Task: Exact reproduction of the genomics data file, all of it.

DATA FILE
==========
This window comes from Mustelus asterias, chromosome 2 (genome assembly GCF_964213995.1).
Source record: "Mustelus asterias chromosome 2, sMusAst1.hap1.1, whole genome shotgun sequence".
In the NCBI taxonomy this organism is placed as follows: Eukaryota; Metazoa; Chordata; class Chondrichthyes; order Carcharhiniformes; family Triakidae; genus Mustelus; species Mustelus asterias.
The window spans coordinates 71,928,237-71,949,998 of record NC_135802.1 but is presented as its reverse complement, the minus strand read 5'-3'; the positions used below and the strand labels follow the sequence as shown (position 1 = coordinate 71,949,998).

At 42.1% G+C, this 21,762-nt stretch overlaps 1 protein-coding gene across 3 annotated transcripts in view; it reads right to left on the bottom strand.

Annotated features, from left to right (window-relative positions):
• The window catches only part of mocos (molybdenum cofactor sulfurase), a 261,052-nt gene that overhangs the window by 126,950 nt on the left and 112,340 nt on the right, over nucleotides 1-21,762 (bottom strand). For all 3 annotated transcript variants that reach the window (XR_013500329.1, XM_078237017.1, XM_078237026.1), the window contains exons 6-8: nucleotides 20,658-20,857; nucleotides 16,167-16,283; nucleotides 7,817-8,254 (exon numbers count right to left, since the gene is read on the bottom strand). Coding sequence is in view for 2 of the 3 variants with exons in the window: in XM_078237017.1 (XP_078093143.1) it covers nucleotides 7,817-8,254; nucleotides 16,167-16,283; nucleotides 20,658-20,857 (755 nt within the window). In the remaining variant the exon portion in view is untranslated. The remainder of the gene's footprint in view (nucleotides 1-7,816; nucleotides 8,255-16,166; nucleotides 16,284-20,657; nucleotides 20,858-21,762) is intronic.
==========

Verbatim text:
This window comes from Mustelus asterias, chromosome 2 (genome assembly GCF_964213995.1).
Source record: "Mustelus asterias chromosome 2, sMusAst1.hap1.1, whole genome shotgun sequence".
In the NCBI taxonomy this organism is placed as follows: Eukaryota; Metazoa; Chordata; class Chondrichthyes; order Carcharhiniformes; family Triakidae; genus Mustelus; species Mustelus asterias.
The window spans coordinates 71,928,237-71,949,998 of record NC_135802.1 but is presented as its reverse complement, the minus strand read 5'-3'; the positions used below and the strand labels follow the sequence as shown (position 1 = coordinate 71,949,998).

At 42.1% G+C, this 21,762-nt stretch overlaps 1 protein-coding gene across 3 annotated transcripts in view; it reads right to left on the bottom strand.

Annotated features, from left to right (window-relative positions):
• The window catches only part of mocos (molybdenum cofactor sulfurase), a 261,052-nt gene that overhangs the window by 126,950 nt on the left and 112,340 nt on the right, over nucleotides 1-21,762 (bottom strand). For all 3 annotated transcript variants that reach the window (XR_013500329.1, XM_078237017.1, XM_078237026.1), the window contains exons 6-8: nucleotides 20,658-20,857; nucleotides 16,167-16,283; nucleotides 7,817-8,254 (exon numbers count right to left, since the gene is read on the bottom strand). Coding sequence is in view for 2 of the 3 variants with exons in the window: in XM_078237017.1 (XP_078093143.1) it covers nucleotides 7,817-8,254; nucleotides 16,167-16,283; nucleotides 20,658-20,857 (755 nt within the window). In the remaining variant the exon portion in view is untranslated. The remainder of the gene's footprint in view (nucleotides 1-7,816; nucleotides 8,255-16,166; nucleotides 16,284-20,657; nucleotides 20,858-21,762) is intronic.